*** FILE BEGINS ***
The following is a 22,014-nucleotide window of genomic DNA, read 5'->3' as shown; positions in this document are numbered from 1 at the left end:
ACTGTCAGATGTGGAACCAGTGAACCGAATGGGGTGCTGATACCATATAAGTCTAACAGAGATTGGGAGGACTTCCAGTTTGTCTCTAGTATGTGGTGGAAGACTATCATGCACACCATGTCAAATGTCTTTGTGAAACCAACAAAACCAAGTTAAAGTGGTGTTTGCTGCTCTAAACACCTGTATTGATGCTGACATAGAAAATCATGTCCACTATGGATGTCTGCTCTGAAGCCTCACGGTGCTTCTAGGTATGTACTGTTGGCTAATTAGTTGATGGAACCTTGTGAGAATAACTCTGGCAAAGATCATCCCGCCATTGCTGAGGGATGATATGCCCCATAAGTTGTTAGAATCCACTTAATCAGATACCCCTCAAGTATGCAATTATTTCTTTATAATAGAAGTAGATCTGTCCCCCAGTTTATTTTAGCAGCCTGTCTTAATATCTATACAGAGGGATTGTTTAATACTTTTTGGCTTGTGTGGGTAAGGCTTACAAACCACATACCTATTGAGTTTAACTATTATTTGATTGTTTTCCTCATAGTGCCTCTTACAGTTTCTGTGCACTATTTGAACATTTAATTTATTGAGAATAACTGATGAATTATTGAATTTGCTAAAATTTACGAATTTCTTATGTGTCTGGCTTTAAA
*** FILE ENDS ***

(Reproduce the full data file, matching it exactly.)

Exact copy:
The following is a 22,014-nucleotide window of genomic DNA, read 5'->3' as shown; positions in this document are numbered from 1 at the left end:
ACTGTCAGATGTGGAACCAGTGAACCGAATGGGGTGCTGATACCATATAAGTCTAACAGAGATTGGGAGGACTTCCAGTTTGTCTCTAGTATGTGGTGGAAGACTATCATGCACACCATGTCAAATGTCTTTGTGAAACCAACAAAACCAAGTTAAAGTGGTGTTTGCTGCTCTAAACACCTGTATTGATGCTGACATAGAAAATCATGTCCACTATGGATGTCTGCTCTGAAGCCTCACGGTGCTTCTAGGTATGTACTGTTGGCTAATTAGTTGATGGAACCTTGTGAGAATAACTCTGGCAAAGATCATCCCGCCATTGCTGAGGGATGATATGCCCCATAAGTTGTTAGAATCCACTTAATCAGATACCCCTCAAGTATGCAATTATTTCTTTATAATAGAAGTAGATCTGTCCCCCAGTTTATTTTAGCAGCCTGTCTTAATATCTATACAGAGGGATTGTTTAATACTTTTTGGCTTGTGTGGGTAAGGCTTACAAACCACATACCTATTGAGTTTAACTATTATTTGATTGTTTTCCTCATAGTGCCTCTTACAGTTTCTGTGCACTATTTGAACATTTAATTTATTGAGAATAACTGATGAATTATTGAATTTGCTAAAATTTACGAATTTCTTATGTGTCTGGCTTTAAA